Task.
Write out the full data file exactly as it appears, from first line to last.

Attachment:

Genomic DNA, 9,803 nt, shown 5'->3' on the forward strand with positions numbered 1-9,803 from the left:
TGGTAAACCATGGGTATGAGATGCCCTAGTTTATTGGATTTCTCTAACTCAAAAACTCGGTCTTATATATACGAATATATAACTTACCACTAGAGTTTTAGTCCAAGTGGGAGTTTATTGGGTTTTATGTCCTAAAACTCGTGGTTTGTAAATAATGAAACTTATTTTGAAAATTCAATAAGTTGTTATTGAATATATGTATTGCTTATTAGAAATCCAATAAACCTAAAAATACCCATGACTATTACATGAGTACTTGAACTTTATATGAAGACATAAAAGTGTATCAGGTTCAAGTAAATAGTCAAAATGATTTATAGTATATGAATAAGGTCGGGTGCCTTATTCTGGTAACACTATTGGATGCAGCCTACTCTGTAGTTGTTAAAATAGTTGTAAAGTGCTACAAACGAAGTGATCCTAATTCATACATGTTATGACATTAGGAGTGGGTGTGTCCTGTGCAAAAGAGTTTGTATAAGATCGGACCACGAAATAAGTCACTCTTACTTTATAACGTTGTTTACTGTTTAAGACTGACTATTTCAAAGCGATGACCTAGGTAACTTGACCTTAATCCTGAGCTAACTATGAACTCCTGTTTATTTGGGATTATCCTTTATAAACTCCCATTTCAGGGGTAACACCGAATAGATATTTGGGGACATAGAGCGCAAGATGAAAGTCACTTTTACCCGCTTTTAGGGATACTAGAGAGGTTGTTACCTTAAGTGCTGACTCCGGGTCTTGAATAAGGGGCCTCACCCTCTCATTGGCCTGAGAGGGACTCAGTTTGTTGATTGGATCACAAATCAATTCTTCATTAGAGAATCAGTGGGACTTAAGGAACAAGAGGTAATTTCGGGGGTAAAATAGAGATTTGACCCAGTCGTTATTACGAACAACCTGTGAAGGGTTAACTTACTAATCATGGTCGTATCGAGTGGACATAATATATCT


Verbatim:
Genomic DNA, 9,803 nt, shown 5'->3' on the forward strand with positions numbered 1-9,803 from the left:
TGGTAAACCATGGGTATGAGATGCCCTAGTTTATTGGATTTCTCTAACTCAAAAACTCGGTCTTATATATACGAATATATAACTTACCACTAGAGTTTTAGTCCAAGTGGGAGTTTATTGGGTTTTATGTCCTAAAACTCGTGGTTTGTAAATAATGAAACTTATTTTGAAAATTCAATAAGTTGTTATTGAATATATGTATTGCTTATTAGAAATCCAATAAACCTAAAAATACCCATGACTATTACATGAGTACTTGAACTTTATATGAAGACATAAAAGTGTATCAGGTTCAAGTAAATAGTCAAAATGATTTATAGTATATGAATAAGGTCGGGTGCCTTATTCTGGTAACACTATTGGATGCAGCCTACTCTGTAGTTGTTAAAATAGTTGTAAAGTGCTACAAACGAAGTGATCCTAATTCATACATGTTATGACATTAGGAGTGGGTGTGTCCTGTGCAAAAGAGTTTGTATAAGATCGGACCACGAAATAAGTCACTCTTACTTTATAACGTTGTTTACTGTTTAAGACTGACTATTTCAAAGCGATGACCTAGGTAACTTGACCTTAATCCTGAGCTAACTATGAACTCCTGTTTATTTGGGATTATCCTTTATAAACTCCCATTTCAGGGGTAACACCGAATAGATATTTGGGGACATAGAGCGCAAGATGAAAGTCACTTTTACCCGCTTTTAGGGATACTAGAGAGGTTGTTACCTTAAGTGCTGACTCCGGGTCTTGAATAAGGGGCCTCACCCTCTCATTGGCCTGAGAGGGACTCAGTTTGTTGATTGGATCACAAATCAATTCTTCATTAGAGAATCAGTGGGACTTAAGGAACAAGAGGTAATTTCGGGGGTAAAATAGAGATTTGACCCAGTCGTTATTACGAACAACCTGTGAAGGGTTAACTTACTAATCATGGTCGTATCGAGTGGACATAATATATCT